"In the test tube, there's no problem," he said. "But in the body we have to worry about whether the anti-microbial peptides will go where they have to go and kill what they have to kill."
The alligator's potential benefit to human health has led scientists to propose sequencing its genome, the long chains of nucleic acids that make up its DNA. The National Institutes of Health's National Human Genome Research Institute has paid for the sequencing of several species that have some bearing on human health or basic biology, such as the fruit fly, Norwegian rat and the mosquito that transmits malaria.
Travis Glenn, a biologist at the University of Georgia who is coordinating efforts to sequence the alligator genome, said the National Institutes of Health turned down a proposal last year but appeared inclined to approve it this year or next.
Despite their stout resistance to what nature dishes out, alligators have turned out to be vulnerable to man-made chemicals. In the lakes and marshes of Florida, biologist Lou Guillette in 1994 found some of the first evidence of chemicals that may be disrupting the reproductive systems of animals and humans.
In Lake Apopka, site of a pesticide spill in 1980, he found male alligators with underdeveloped genitals and female alligators unable to produce healthy eggs. As he expanded his research, he found the same problems among alligators in lakes and marshes that hadn't experienced such a catastrophe, including Lake Okeechobee and the Everglades of western Broward County.
Guillette's work was an early indication of the vast range of pesticides, fertilizers and other chemicals that could obstruct the functioning of hormones. Known as endocrine disruptors, these chemicals interfere with the body's production of the hormones that regulate growth, behavior and the development of sex organs.
These problems were most widespread in lakes and marshes near farms, where pesticides and fertilizers would wash into the alligators' habitat. Guillette, distinguished professor of zoology at the University of Florida, and teams of graduate students have spent years exploring polluted and clean lakes to draw blood samples, examine alligators and collect their eggs. They exposed the eggs to minute amounts of pesticides, fertilizers and other chemicals and found that these substances led to imbalances in estrogen, testosterone and other hormones.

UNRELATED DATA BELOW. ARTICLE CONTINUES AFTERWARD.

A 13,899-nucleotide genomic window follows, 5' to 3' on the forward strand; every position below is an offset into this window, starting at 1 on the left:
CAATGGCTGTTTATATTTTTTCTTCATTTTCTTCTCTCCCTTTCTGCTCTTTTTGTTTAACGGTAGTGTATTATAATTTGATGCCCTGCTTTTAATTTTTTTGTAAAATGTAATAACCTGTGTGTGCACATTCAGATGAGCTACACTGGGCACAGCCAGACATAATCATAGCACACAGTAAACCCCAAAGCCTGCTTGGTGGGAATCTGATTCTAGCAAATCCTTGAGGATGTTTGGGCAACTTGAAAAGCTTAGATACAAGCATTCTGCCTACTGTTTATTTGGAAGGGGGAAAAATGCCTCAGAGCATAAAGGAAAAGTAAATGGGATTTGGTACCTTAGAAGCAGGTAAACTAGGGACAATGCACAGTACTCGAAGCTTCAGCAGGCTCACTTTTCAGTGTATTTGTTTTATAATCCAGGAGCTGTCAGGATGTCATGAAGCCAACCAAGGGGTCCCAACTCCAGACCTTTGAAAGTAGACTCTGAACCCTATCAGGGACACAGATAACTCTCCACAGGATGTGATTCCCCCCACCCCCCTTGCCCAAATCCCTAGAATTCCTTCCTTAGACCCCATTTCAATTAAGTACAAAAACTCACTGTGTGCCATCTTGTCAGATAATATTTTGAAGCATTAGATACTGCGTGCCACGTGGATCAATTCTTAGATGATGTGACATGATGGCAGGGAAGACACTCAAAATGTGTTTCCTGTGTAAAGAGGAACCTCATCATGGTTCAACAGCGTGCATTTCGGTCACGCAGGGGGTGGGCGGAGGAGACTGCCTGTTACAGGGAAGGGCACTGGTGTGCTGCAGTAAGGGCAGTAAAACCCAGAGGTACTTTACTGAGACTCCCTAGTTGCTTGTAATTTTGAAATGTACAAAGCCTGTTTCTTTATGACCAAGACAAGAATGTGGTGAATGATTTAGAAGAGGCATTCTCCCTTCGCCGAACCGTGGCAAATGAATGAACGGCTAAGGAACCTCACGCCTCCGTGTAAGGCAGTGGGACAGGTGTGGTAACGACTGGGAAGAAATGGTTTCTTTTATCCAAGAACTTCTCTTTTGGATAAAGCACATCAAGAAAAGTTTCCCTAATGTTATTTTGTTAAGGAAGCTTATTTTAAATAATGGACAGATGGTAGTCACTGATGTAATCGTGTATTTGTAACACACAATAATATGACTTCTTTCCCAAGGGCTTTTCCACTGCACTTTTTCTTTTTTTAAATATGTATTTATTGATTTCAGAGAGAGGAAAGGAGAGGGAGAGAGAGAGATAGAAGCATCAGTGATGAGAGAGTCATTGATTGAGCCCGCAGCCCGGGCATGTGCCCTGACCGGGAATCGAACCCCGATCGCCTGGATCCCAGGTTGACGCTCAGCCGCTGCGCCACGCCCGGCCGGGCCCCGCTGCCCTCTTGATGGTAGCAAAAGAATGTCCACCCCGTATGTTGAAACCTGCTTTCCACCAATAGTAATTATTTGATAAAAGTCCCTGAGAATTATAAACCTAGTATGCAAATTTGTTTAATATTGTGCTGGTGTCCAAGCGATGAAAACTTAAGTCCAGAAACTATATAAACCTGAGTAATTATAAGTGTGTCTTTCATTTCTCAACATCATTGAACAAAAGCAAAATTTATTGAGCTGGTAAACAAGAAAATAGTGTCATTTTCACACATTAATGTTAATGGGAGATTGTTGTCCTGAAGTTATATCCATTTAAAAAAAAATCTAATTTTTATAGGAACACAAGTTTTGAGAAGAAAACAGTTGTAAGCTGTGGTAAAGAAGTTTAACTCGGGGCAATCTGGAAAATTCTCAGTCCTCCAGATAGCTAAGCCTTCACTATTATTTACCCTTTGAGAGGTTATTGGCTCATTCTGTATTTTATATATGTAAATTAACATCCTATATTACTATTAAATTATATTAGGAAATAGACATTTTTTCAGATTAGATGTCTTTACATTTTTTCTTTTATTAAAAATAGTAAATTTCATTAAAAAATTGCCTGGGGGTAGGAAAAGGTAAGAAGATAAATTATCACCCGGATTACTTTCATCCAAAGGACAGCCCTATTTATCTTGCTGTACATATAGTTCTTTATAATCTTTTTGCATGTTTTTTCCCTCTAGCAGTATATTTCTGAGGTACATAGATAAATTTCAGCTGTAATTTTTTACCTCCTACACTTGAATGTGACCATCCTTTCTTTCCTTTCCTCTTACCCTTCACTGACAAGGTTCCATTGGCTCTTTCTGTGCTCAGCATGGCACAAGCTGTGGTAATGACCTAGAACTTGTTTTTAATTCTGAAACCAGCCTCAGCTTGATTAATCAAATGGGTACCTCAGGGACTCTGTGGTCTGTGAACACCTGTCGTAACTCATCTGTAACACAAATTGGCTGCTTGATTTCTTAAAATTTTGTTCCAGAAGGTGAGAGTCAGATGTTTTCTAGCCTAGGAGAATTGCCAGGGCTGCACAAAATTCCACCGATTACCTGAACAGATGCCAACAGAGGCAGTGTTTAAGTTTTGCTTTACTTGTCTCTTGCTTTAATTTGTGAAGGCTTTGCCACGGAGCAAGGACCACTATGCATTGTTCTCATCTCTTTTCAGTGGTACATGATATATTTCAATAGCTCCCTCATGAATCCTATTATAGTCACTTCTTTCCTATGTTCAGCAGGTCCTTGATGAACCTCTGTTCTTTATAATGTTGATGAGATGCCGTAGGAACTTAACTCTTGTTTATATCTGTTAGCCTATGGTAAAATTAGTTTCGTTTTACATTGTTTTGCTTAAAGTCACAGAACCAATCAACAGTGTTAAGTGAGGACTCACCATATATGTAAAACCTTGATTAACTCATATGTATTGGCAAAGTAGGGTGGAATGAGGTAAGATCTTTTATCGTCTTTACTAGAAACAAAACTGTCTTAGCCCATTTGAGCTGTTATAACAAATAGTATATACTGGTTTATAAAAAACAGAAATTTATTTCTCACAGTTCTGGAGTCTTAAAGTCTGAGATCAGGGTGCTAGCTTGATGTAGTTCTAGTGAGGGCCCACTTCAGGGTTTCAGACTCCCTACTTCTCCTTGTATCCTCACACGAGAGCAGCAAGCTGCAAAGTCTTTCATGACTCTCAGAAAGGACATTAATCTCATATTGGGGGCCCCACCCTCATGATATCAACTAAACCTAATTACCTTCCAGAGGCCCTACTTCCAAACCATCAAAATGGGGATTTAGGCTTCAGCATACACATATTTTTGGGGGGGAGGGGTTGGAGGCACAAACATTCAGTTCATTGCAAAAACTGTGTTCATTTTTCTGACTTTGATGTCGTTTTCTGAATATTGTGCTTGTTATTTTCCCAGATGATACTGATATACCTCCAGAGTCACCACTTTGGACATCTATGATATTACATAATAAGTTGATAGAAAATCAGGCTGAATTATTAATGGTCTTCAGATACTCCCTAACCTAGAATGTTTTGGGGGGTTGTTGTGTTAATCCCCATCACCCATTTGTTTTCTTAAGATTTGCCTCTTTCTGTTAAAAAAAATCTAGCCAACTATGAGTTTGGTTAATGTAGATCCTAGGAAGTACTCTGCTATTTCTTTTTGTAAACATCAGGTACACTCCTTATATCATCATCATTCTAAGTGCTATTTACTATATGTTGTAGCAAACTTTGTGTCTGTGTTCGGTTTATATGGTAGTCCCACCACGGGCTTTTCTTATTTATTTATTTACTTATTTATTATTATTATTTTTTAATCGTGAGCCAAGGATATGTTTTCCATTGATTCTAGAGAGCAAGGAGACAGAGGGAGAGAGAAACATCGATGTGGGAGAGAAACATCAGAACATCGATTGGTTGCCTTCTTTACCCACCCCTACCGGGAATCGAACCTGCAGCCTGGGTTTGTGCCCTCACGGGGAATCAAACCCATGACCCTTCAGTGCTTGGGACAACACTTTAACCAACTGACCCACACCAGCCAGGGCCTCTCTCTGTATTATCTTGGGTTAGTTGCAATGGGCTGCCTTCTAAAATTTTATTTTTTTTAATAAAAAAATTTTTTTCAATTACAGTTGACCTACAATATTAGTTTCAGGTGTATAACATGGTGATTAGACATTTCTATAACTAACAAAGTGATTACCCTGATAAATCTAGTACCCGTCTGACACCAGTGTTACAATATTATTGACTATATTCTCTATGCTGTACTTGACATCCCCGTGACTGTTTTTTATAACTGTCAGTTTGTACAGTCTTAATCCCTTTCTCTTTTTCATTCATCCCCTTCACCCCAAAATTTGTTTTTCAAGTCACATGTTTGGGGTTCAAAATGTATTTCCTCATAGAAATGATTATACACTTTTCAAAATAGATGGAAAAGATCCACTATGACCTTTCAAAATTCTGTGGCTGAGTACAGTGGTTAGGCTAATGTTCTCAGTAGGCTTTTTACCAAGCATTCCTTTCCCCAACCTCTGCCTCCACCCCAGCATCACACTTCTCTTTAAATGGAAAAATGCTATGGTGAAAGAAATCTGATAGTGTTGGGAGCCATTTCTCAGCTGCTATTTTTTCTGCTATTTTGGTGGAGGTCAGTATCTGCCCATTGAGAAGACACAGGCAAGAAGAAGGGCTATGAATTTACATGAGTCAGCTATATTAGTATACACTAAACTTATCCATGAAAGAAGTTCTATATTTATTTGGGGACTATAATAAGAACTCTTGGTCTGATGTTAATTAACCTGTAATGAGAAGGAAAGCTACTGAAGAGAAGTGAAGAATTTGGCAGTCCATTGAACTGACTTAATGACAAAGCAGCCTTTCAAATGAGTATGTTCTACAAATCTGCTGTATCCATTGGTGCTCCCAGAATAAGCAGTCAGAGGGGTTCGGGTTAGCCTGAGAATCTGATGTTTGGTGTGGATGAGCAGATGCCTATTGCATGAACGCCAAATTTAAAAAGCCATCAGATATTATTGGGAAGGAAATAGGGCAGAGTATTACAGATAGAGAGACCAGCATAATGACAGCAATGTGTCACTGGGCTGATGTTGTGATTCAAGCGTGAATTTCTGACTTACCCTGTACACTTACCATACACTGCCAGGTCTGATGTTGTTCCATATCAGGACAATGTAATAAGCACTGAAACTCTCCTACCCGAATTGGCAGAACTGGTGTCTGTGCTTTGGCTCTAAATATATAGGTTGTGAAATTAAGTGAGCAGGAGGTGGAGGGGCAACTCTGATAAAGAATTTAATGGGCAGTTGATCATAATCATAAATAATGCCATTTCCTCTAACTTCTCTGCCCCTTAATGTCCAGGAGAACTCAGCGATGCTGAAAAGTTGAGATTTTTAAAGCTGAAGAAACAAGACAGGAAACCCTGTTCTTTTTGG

Meanwhile, physicians were recording troubling trends in humans. Using data from the past few decades, they found an increase in testicular cancer, low sperm counts, malformed penises and premature female puberty. Many scientists think the common cause lies in the huge number of chemicals that came into daily life in the last few generations.
"Some of Lou's [Guillette's] early work was really key in bringing attention to this issue," said Elaine Francis, national director of pesticides and toxics research for the U.S. Environmental Protection Agency. "He has consistently demonstrated that this is an ongoing issue that needs to be dealt with."
The EPA plans to screen thousands of pesticides and other chemicals for their ability to disrupt the endocrine systems of people and wildlife. But scientists say it's impossible to pin problems on any single chemical.
"If we can actually show there are problems in these wildlife populations, it raises a flag for our own health," Guillette said. "It doesn't mean that everything we find in wildlife we're going to find in humans, but we have to look at that. If we're finding there are abnormalities in wildlife, we need to address those issues and how we are in fact dealing with the ecosystem and the world around us."
David Fleshler can be reached at firstname.lastname@example.org or 954-356-4535.Copyright © 2015, RedEye